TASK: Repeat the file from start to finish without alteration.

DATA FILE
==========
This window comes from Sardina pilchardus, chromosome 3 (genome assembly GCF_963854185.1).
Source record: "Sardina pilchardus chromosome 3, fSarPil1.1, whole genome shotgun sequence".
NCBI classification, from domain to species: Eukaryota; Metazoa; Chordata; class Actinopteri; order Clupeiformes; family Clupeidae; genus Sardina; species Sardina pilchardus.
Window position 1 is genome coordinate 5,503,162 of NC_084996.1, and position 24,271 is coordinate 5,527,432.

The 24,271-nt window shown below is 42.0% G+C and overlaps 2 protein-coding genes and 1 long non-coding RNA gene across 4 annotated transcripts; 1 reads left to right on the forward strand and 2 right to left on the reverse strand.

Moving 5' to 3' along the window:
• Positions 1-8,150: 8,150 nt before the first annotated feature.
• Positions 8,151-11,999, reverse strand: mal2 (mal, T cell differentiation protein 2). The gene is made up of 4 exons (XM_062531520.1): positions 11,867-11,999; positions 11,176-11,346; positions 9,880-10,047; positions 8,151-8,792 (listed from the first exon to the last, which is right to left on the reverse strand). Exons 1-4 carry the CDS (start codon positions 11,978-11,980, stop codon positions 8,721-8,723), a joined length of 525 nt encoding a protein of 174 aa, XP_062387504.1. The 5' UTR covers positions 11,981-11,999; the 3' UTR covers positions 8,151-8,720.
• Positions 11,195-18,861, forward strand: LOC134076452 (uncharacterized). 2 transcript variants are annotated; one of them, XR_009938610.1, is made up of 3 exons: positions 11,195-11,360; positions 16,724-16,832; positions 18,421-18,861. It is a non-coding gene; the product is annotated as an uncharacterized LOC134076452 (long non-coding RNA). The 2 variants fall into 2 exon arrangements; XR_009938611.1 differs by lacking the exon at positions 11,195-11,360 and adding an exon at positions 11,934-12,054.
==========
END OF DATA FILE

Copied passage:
This window comes from Sardina pilchardus, chromosome 3 (genome assembly GCF_963854185.1).
Source record: "Sardina pilchardus chromosome 3, fSarPil1.1, whole genome shotgun sequence".
NCBI classification, from domain to species: Eukaryota; Metazoa; Chordata; class Actinopteri; order Clupeiformes; family Clupeidae; genus Sardina; species Sardina pilchardus.
Window position 1 is genome coordinate 5,503,162 of NC_084996.1, and position 24,271 is coordinate 5,527,432.

The 24,271-nt window shown below is 42.0% G+C and overlaps 2 protein-coding genes and 1 long non-coding RNA gene across 4 annotated transcripts; 1 reads left to right on the forward strand and 2 right to left on the reverse strand.

Moving 5' to 3' along the window:
• Positions 1-8,150: 8,150 nt before the first annotated feature.
• Positions 8,151-11,999, reverse strand: mal2 (mal, T cell differentiation protein 2). The gene is made up of 4 exons (XM_062531520.1): positions 11,867-11,999; positions 11,176-11,346; positions 9,880-10,047; positions 8,151-8,792 (listed from the first exon to the last, which is right to left on the reverse strand). Exons 1-4 carry the CDS (start codon positions 11,978-11,980, stop codon positions 8,721-8,723), a joined length of 525 nt encoding a protein of 174 aa, XP_062387504.1. The 5' UTR covers positions 11,981-11,999; the 3' UTR covers positions 8,151-8,720.
• Positions 11,195-18,861, forward strand: LOC134076452 (uncharacterized). 2 transcript variants are annotated; one of them, XR_009938610.1, is made up of 3 exons: positions 11,195-11,360; positions 16,724-16,832; positions 18,421-18,861. It is a non-coding gene; the product is annotated as an uncharacterized LOC134076452 (long non-coding RNA). The 2 variants fall into 2 exon arrangements; XR_009938611.1 differs by lacking the exon at positions 11,195-11,360 and adding an exon at positions 11,934-12,054.